Collaboration is critical for sustaining healthy rivers
By Stacy Kolegas
June has been designated Great Outdoors Month by presidential proclamation since 2004. This year, the president has been joined by the governors of Colorado, Arizona, New Mexico, Wyoming and a dozen other states in encouraging Americans this June to renew our commitment to protecting our water, air, and majestic landscapes for our children and grandchildren to enjoy.
Here in the Colorado River basin, a tremendous collaborative effort to address invasive species and restore riparian lands demonstrates that working together, we can do just that.
In his proclamation of Great Outdoors Month, Colorado Gov. Bill Ritter highlighted the Colorado River as one of the state’s natural wonders. But this treasure also belongs to residents of all seven basin states, and is deserving of the attention and stewardship of all of us. Preserving the Colorado and the rivers and streams that feed into it also preserves the myriad environmental, recreational, health, cultural, and economic benefits that our Western waterways provide.
One pervasive threat in the Colorado River watershed is invasive plants, including tamarisk, commonly known as salt cedar, and Russian olive. Cornell University researchers in 2004 estimated that “invading alien species in the United States cause major environmental damages and losses adding up to almost $120 billion per year.”
Tamarisk was first introduced in the United States in the early 1800s as an ornamental plant from Eurasia and Africa. Today, it has taken over more than 1.6 million acres land across the American West. In addition to water usage, the trees have been identified as crowding out beneficial native plants, increasing wildfire risk, and restricting flood control channels.
Russian olive also was introduced in the United States as an ornamental plant and for windbreaks, but has since spread across 17 Western states. It is now a major problem in riparian woodlands, constricting native plants and affecting food sources for wildlife.
Partnership is essential to the survival and success of local efforts to manage tamarisk and protect our rivers in perpetuity. Watershed restoration efforts have included numerous cities and counties throughout the West, state agencies, American Indian tribes, landowners, farmers and ranchers, universities, water conservation districts, private companies and environmental organizations.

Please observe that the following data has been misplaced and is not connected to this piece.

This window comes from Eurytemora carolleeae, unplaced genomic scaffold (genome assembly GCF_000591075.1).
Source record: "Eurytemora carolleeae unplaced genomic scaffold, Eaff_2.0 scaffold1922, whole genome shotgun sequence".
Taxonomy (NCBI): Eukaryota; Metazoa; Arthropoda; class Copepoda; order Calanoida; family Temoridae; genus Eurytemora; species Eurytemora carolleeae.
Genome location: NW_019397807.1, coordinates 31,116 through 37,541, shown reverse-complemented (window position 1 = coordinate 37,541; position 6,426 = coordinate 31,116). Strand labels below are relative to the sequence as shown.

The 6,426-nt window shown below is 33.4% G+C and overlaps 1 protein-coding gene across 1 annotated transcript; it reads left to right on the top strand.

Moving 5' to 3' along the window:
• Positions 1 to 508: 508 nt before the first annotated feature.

Our elected officials and federal agencies have also rolled up their sleeves to help address this threat to our waterways; their leadership is essential to inspiring effective public-private partnerships in the basin.
Interior Secretary Ken Salazar, a Colorado native, has long been a champion for efforts to address invasive species in the basin; Interior agencies, including the Fish and Wildlife Service, Bureau of Land Management, and the National Park Service, have been involved in active restoration efforts.
In Congress, nearly unanimous bipartisan support helped pass the Salt Cedar and Russian Olive Control Demonstration Act in 2006, which funded a study by the U.S. Department of the Interior and the U.S. Department of Agriculture to develop effective methods, through demonstration projects, to control tamarisk and Russian olive.
The Western Governors Association helped to advocate for using farm-bill funding for woody invasive control and riparian restoration. Several states, including Colorado and Wyoming, have launched a matching grant program for riparian restoration.
Going forward, the Tamarisk Coalition encourages that this multi-stakeholder collaboration continue in the basin. We need to empower land and water managers with the latest science to inform effective management and decision-making for riparian systems.
The Colorado River is the lifeblood of our cities, towns, farms and environment. With the leadership of Interior Secretary Salazar and our elected officials, and continued collaboration among all stakeholders, we can conserve and sustain the Colorado River and our Western waterways to meet the needs of all of us for generations to come.
As watershed partnerships have demonstrated throughout the West, it can be done when we work together.
Stacy Kolegas is executive director of the Tamarisk Coalition. Based in Grand Junction, the nonprofit organization provides technical assistance and education in support of restoring riparian lands in 17 Western states. Learn more at http://www.tamariskcoalition.org.